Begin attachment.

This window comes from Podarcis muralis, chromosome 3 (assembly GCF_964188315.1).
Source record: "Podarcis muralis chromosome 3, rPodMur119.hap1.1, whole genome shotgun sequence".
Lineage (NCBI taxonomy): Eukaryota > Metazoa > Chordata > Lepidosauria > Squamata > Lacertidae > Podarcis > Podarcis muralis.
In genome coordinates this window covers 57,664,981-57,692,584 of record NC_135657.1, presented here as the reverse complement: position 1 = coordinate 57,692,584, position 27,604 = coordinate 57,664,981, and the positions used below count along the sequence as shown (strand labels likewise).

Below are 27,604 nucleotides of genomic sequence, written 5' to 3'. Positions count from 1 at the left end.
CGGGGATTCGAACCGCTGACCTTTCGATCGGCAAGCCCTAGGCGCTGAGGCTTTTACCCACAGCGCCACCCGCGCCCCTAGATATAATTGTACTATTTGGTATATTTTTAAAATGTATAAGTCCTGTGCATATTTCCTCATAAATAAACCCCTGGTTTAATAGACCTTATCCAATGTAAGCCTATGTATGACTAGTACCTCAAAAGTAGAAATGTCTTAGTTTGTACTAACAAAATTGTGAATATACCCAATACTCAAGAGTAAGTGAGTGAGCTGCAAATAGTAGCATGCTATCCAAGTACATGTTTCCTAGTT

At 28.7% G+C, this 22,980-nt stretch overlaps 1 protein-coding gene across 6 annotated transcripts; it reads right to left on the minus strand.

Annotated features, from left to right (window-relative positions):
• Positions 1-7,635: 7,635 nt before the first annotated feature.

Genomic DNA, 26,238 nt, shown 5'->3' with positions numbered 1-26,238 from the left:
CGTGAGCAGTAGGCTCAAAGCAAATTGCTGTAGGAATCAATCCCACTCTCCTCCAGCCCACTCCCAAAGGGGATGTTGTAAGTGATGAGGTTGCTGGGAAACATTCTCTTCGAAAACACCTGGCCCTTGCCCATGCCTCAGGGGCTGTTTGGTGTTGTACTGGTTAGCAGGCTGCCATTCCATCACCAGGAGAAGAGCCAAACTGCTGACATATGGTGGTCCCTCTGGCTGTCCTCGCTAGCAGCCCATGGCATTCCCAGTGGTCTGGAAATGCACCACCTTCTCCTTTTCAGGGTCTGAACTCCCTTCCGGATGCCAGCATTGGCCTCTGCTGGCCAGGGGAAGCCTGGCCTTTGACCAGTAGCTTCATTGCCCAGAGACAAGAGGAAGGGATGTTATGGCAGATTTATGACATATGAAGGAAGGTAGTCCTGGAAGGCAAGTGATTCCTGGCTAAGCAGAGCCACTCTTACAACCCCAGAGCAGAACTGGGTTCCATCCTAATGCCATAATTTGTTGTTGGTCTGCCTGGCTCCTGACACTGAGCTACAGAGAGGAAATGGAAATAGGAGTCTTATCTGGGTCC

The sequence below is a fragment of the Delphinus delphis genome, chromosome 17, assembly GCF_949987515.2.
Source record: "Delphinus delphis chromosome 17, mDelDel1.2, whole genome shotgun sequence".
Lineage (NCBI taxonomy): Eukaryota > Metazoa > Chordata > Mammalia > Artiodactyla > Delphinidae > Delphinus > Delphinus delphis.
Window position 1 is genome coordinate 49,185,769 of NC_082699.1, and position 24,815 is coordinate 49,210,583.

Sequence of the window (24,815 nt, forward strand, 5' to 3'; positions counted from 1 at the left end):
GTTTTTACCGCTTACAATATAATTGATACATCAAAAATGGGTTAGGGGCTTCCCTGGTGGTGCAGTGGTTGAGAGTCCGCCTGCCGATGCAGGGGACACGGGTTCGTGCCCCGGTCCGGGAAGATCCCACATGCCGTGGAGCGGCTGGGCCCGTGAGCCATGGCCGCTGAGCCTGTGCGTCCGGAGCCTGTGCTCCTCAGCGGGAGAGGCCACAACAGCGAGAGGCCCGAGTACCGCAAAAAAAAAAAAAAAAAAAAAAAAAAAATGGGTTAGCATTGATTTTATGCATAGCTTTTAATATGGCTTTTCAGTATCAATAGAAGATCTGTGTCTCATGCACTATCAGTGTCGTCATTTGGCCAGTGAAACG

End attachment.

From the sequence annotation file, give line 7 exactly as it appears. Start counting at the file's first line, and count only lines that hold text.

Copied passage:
At 28.7% G+C, this 22,980-nt stretch overlaps 1 protein-coding gene across 6 annotated transcripts; it reads right to left on the minus strand.